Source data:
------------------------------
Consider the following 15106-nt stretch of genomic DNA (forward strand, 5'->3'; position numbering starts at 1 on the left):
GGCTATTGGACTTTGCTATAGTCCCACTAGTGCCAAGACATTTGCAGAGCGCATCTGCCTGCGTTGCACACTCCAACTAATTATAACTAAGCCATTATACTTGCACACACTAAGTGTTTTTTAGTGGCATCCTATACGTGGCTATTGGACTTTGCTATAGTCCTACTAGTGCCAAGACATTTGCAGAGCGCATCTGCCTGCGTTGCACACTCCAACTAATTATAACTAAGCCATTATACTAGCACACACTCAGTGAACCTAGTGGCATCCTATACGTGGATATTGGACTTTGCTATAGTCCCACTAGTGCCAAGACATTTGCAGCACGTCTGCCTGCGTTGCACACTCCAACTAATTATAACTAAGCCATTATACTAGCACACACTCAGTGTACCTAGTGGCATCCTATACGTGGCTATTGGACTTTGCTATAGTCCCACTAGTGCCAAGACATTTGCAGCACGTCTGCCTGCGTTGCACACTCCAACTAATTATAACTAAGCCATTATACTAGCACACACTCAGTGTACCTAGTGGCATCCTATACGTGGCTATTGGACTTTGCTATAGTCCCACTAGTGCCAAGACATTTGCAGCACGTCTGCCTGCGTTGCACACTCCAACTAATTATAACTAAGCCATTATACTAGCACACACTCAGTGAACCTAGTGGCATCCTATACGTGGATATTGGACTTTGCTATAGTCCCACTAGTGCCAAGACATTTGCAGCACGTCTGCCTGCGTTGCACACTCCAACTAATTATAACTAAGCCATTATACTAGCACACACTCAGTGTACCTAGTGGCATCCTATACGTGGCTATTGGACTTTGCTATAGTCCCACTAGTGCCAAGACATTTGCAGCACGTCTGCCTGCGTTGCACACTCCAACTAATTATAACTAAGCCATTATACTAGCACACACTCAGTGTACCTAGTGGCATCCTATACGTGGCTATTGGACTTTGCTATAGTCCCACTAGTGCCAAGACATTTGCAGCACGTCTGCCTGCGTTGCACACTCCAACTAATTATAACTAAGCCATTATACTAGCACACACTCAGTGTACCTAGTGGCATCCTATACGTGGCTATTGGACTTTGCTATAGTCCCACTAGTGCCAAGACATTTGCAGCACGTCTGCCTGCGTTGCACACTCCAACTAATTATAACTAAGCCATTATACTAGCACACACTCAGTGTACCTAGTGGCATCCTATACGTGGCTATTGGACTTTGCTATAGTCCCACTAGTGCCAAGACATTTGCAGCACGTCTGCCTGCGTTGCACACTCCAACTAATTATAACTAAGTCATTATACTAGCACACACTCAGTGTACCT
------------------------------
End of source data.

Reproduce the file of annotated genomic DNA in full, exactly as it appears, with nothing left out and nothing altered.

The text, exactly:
Consider the following 15106-nt stretch of genomic DNA (forward strand, 5'->3'; position numbering starts at 1 on the left):
GGCTATTGGACTTTGCTATAGTCCCACTAGTGCCAAGACATTTGCAGAGCGCATCTGCCTGCGTTGCACACTCCAACTAATTATAACTAAGCCATTATACTTGCACACACTAAGTGTTTTTTAGTGGCATCCTATACGTGGCTATTGGACTTTGCTATAGTCCTACTAGTGCCAAGACATTTGCAGAGCGCATCTGCCTGCGTTGCACACTCCAACTAATTATAACTAAGCCATTATACTAGCACACACTCAGTGAACCTAGTGGCATCCTATACGTGGATATTGGACTTTGCTATAGTCCCACTAGTGCCAAGACATTTGCAGCACGTCTGCCTGCGTTGCACACTCCAACTAATTATAACTAAGCCATTATACTAGCACACACTCAGTGTACCTAGTGGCATCCTATACGTGGCTATTGGACTTTGCTATAGTCCCACTAGTGCCAAGACATTTGCAGCACGTCTGCCTGCGTTGCACACTCCAACTAATTATAACTAAGCCATTATACTAGCACACACTCAGTGTACCTAGTGGCATCCTATACGTGGCTATTGGACTTTGCTATAGTCCCACTAGTGCCAAGACATTTGCAGCACGTCTGCCTGCGTTGCACACTCCAACTAATTATAACTAAGCCATTATACTAGCACACACTCAGTGAACCTAGTGGCATCCTATACGTGGATATTGGACTTTGCTATAGTCCCACTAGTGCCAAGACATTTGCAGCACGTCTGCCTGCGTTGCACACTCCAACTAATTATAACTAAGCCATTATACTAGCACACACTCAGTGTACCTAGTGGCATCCTATACGTGGCTATTGGACTTTGCTATAGTCCCACTAGTGCCAAGACATTTGCAGCACGTCTGCCTGCGTTGCACACTCCAACTAATTATAACTAAGCCATTATACTAGCACACACTCAGTGTACCTAGTGGCATCCTATACGTGGCTATTGGACTTTGCTATAGTCCCACTAGTGCCAAGACATTTGCAGCACGTCTGCCTGCGTTGCACACTCCAACTAATTATAACTAAGCCATTATACTAGCACACACTCAGTGTACCTAGTGGCATCCTATACGTGGCTATTGGACTTTGCTATAGTCCCACTAGTGCCAAGACATTTGCAGCACGTCTGCCTGCGTTGCACACTCCAACTAATTATAACTAAGCCATTATACTAGCACACACTCAGTGTACCTAGTGGCATCCTATACGTGGCTATTGGACTTTGCTATAGTCCCACTAGTGCCAAGACATTTGCAGCACGTCTGCCTGCGTTGCACACTCCAACTAATTATAACTAAGTCATTATACTAGCACACACTCAGTGTACCT